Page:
Circulatory Changes

In utero, a series of central shunts moves oxygenated blood coming from the placenta through the umbilical vein to supply the brain and other organs. Most oxygenated blood bypasses the liver via the ductus venosus and enters the left side of the heart (bypassing the lungs) through the foramen ovale. The poorly oxygenated blood returning from the lungs bypasses the heart through the ductus arteriosus and returns to the placenta to obtain oxygen from the maternal circulation (Moore and Persaud, 1993).

On delivery, the fetal circulation must adapt to self-oxygenation, and the central shunting must cease. When the umbilical cord is clamped and cut, absent blood flow within the umbilical vein leads to the closure of the ductus venosus. The umbilical vessels functionally close by 2 to 3 days of life.

With the initial newborn breath, the aeration of the lungs drives fluid within the air space of the lungs into the pulmonary interstitium. An increase in the partial pressure of oxygen (Po2) within the pulmonary vasculature causes vaso-dilation and a progressive decrease in pulmonary vascular resistance. Increasing Po2 , along with circulating prostaglan-dins, stimulates the constriction and closure of the ductus arteriosus. Pulmonary blood now flows preferentially to the heart, rather than directly into the aorta through the ductus arteriosus (Moore and Persaud, 1993; Thureen et al., 2005).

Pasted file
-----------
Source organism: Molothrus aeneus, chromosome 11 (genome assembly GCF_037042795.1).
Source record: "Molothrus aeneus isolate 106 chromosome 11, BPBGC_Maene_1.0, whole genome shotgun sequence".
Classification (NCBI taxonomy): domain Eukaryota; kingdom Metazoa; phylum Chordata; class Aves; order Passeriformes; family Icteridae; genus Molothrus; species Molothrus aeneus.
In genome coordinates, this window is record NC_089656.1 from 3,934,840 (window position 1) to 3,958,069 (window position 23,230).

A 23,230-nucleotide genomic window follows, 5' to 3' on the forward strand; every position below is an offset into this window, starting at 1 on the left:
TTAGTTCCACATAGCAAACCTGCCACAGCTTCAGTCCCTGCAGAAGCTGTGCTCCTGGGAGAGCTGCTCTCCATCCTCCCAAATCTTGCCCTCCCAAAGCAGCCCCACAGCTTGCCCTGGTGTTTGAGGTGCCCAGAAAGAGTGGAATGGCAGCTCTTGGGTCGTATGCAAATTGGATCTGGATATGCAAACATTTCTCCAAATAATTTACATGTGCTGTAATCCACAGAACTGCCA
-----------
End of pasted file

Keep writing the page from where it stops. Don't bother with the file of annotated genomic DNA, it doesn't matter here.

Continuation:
In the normal infant the ductus arteriosus might remain partially open during the first several hours of life and cause a soft systolic murmur. It can take the normal infant a few hours to clear the lungs of excess fluid, causing fine crackles to be heard on lung examination and a transient elevation of the respiratory rate. As pulmonary vascular resistance falls, systemic vascular resistance increases. When left atrial and ventricular pressures increase above right atrial pressures, the foramen ovale closes. Poorly oxygenated blood from the superior and inferior vena cava can now flow into the pulmonary arteries (Moore and Persaud, 1993). The foramen ovale typically becomes fully sealed within the first month of life.

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